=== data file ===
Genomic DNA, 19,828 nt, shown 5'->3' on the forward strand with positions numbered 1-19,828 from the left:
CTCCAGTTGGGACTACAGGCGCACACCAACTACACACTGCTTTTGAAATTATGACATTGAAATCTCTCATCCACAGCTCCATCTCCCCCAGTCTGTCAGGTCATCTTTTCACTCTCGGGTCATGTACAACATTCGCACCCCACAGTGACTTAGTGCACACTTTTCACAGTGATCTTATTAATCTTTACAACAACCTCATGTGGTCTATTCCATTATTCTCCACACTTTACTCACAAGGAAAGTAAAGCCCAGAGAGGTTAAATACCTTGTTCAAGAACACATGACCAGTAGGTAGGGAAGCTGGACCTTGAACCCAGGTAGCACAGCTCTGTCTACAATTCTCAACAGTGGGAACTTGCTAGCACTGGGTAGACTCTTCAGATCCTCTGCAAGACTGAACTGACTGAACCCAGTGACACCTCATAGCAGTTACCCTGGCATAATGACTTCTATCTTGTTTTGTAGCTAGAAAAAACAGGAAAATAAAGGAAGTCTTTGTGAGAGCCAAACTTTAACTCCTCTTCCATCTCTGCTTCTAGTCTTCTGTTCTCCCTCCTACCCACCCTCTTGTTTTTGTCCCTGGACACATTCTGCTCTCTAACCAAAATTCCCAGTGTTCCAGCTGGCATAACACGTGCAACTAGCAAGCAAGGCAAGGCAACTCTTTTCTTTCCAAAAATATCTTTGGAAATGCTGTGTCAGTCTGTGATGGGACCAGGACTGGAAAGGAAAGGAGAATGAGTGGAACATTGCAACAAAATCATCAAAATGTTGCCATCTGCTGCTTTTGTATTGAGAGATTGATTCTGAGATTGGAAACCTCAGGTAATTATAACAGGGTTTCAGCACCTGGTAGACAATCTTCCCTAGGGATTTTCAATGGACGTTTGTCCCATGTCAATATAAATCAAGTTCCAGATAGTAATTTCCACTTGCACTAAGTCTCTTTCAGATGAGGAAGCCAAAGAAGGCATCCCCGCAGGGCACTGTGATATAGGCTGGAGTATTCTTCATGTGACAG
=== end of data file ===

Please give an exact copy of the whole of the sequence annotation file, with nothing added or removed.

Genomic DNA, 19,828 nt, shown 5'->3' on the forward strand with positions numbered 1-19,828 from the left:
CTCCAGTTGGGACTACAGGCGCACACCAACTACACACTGCTTTTGAAATTATGACATTGAAATCTCTCATCCACAGCTCCATCTCCCCCAGTCTGTCAGGTCATCTTTTCACTCTCGGGTCATGTACAACATTCGCACCCCACAGTGACTTAGTGCACACTTTTCACAGTGATCTTATTAATCTTTACAACAACCTCATGTGGTCTATTCCATTATTCTCCACACTTTACTCACAAGGAAAGTAAAGCCCAGAGAGGTTAAATACCTTGTTCAAGAACACATGACCAGTAGGTAGGGAAGCTGGACCTTGAACCCAGGTAGCACAGCTCTGTCTACAATTCTCAACAGTGGGAACTTGCTAGCACTGGGTAGACTCTTCAGATCCTCTGCAAGACTGAACTGACTGAACCCAGTGACACCTCATAGCAGTTACCCTGGCATAATGACTTCTATCTTGTTTTGTAGCTAGAAAAAACAGGAAAATAAAGGAAGTCTTTGTGAGAGCCAAACTTTAACTCCTCTTCCATCTCTGCTTCTAGTCTTCTGTTCTCCCTCCTACCCACCCTCTTGTTTTTGTCCCTGGACACATTCTGCTCTCTAACCAAAATTCCCAGTGTTCCAGCTGGCATAACACGTGCAACTAGCAAGCAAGGCAAGGCAACTCTTTTCTTTCCAAAAATATCTTTGGAAATGCTGTGTCAGTCTGTGATGGGACCAGGACTGGAAAGGAAAGGAGAATGAGTGGAACATTGCAACAAAATCATCAAAATGTTGCCATCTGCTGCTTTTGTATTGAGAGATTGATTCTGAGATTGGAAACCTCAGGTAATTATAACAGGGTTTCAGCACCTGGTAGACAATCTTCCCTAGGGATTTTCAATGGACGTTTGTCCCATGTCAATATAAATCAAGTTCCAGATAGTAATTTCCACTTGCACTAAGTCTCTTTCAGATGAGGAAGCCAAAGAAGGCATCCCCGCAGGGCACTGTGATATAGGCTGGAGTATTCTTCATGTGACAG